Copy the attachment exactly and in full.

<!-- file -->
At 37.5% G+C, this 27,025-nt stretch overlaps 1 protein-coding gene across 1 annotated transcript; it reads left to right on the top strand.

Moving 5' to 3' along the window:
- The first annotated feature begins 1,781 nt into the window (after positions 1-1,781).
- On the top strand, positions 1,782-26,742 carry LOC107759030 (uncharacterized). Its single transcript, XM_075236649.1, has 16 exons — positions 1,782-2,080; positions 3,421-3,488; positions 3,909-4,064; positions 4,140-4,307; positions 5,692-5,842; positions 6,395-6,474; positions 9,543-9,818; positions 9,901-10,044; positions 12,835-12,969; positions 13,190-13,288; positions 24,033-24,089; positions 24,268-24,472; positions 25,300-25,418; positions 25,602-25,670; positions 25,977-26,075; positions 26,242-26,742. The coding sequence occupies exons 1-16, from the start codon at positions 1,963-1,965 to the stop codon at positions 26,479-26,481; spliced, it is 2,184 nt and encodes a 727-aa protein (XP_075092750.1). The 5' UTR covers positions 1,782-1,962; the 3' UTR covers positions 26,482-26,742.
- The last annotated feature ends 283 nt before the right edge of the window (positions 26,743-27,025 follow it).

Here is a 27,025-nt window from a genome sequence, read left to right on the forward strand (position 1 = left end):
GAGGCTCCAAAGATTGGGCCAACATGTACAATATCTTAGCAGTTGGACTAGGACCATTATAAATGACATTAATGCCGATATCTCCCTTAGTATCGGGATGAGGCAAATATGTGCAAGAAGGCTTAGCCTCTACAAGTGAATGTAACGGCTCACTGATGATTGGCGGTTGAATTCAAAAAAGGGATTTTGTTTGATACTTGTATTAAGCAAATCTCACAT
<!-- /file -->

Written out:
At 37.5% G+C, this 27,025-nt stretch overlaps 1 protein-coding gene across 1 annotated transcript; it reads left to right on the top strand.

Moving 5' to 3' along the window:
- The first annotated feature begins 1,781 nt into the window (after positions 1-1,781).
- On the top strand, positions 1,782-26,742 carry LOC107759030 (uncharacterized). Its single transcript, XM_075236649.1, has 16 exons — positions 1,782-2,080; positions 3,421-3,488; positions 3,909-4,064; positions 4,140-4,307; positions 5,692-5,842; positions 6,395-6,474; positions 9,543-9,818; positions 9,901-10,044; positions 12,835-12,969; positions 13,190-13,288; positions 24,033-24,089; positions 24,268-24,472; positions 25,300-25,418; positions 25,602-25,670; positions 25,977-26,075; positions 26,242-26,742. The coding sequence occupies exons 1-16, from the start codon at positions 1,963-1,965 to the stop codon at positions 26,479-26,481; spliced, it is 2,184 nt and encodes a 727-aa protein (XP_075092750.1). The 5' UTR covers positions 1,782-1,962; the 3' UTR covers positions 26,482-26,742.
- The last annotated feature ends 283 nt before the right edge of the window (positions 26,743-27,025 follow it).

Here is a 27,025-nt window from a genome sequence, read left to right on the forward strand (position 1 = left end):
GAGGCTCCAAAGATTGGGCCAACATGTACAATATCTTAGCAGTTGGACTAGGACCATTATAAATGACATTAATGCCGATATCTCCCTTAGTATCGGGATGAGGCAAATATGTGCAAGAAGGCTTAGCCTCTACAAGTGAATGTAACGGCTCACTGATGATTGGCGGTTGAATTCAAAAAAGGGATTTTGTTTGATACTTGTATTAAGCAAATCTCACAT